Global seed vault exceeds 1.2 million seed samples mark

01-Mar-2023 - SJ

The global seed vault on Spitsbergen has been enriched by nearly 20,000 new seed samples. On the occasion of its 15th anniversary, dozens of boxes with seed duplicates from all over the world were brought to the facility near the polar town of Longyearbyen on Tuesday, including, for the first time, some from the Balkan states of Albania, Croatia and northern Macedonia, as well as from Benin in Africa.

This time, 2761 samples from the Leibniz Institute of Plant Genetics and Crop Plant Research (IPK) in Gatersleben and one sample of wild strawberries from the Julius Kühn Institute in Quedlinburg were included from Germany. This means that the seed vault will be home to more than 1.2 million seed samples in the future - there is room for around 4.5 million.

The seed vault turned 15 on Sunday. With the anniversary in mind, this time 15-year-olds from Longyearbyen helped move the new seeds into the facility, which is operated by the Norwegian government, the Nordic Agricultural Research Institute NordGen and the Bonn-based World Crop Trust on the northern Norwegian archipelago. Further storage is planned in June and October.

For Crop Trust Executive Director Stefan Schmitz, the facility represents "hope, unity and security" in uncertain times. "In a world where the climate crisis, biodiversity loss, natural disasters and conflict are increasingly destabilizing our food systems, it has never been more important to prioritize the protection of these tiny seeds," he said.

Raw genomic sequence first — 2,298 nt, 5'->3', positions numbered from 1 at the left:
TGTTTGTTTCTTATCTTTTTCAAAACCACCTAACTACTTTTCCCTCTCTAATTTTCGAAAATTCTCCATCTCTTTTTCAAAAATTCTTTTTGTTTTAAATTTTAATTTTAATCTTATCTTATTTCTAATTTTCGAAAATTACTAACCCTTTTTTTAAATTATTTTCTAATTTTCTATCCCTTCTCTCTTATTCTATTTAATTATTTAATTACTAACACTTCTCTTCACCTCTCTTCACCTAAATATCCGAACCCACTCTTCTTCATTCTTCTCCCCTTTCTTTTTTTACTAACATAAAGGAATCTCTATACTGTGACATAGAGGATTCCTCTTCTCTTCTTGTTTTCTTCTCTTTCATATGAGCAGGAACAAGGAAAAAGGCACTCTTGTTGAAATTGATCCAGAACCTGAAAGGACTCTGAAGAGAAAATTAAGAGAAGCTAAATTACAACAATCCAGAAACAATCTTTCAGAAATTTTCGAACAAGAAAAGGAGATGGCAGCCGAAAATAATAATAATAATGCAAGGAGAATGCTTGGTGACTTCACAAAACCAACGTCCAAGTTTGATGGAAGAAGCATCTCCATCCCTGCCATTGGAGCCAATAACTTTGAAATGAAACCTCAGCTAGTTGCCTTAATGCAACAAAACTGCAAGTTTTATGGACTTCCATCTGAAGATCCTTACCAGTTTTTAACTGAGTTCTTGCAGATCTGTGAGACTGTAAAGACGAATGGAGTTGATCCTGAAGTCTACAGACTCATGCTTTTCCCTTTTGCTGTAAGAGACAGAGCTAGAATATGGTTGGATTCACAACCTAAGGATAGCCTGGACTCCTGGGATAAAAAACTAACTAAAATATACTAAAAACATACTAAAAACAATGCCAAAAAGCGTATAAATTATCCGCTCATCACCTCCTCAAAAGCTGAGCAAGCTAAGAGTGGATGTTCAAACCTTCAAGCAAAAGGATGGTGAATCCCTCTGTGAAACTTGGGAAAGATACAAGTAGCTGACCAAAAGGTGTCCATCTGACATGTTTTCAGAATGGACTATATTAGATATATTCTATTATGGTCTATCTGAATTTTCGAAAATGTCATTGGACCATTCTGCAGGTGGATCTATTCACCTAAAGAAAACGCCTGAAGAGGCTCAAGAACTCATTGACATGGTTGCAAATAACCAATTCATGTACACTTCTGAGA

Bild von Євген Литвиненко auf Pixabay

The seed vault stores backup copies of around 6,000 different plant varieties at just under minus 18 degrees Celsius, including cereals such as wheat, rice and barley in all their diversity, as well as fruits and vegetables. The central task of the repository is to safeguard plant diversity on earth and thus also the food supply for mankind. It also enables gene banks to access duplicates of their collections in the event of natural disasters or destruction due to wars and conflicts, for example.

The vault is closed to the outside world - even film crews and people wanting to get married inside have had their requests turned down, the operations coordinator of the globally unique facility, Åsmund Asdal, told the German Press Agency in Longyearbyen. To mark the 15th anniversary, however, the operators have now launched a virtual tour in which people can take a detailed look inside the vault online./trs/DP/jha (dpa)

Note: This article has been translated using a computer system without human intervention. LUMITOS offers these automatic translations to present a wider range of current news. Since this article has been translated with automatic translation, it is possible that it contains errors in vocabulary, syntax or grammar. The original article in German can be found here.

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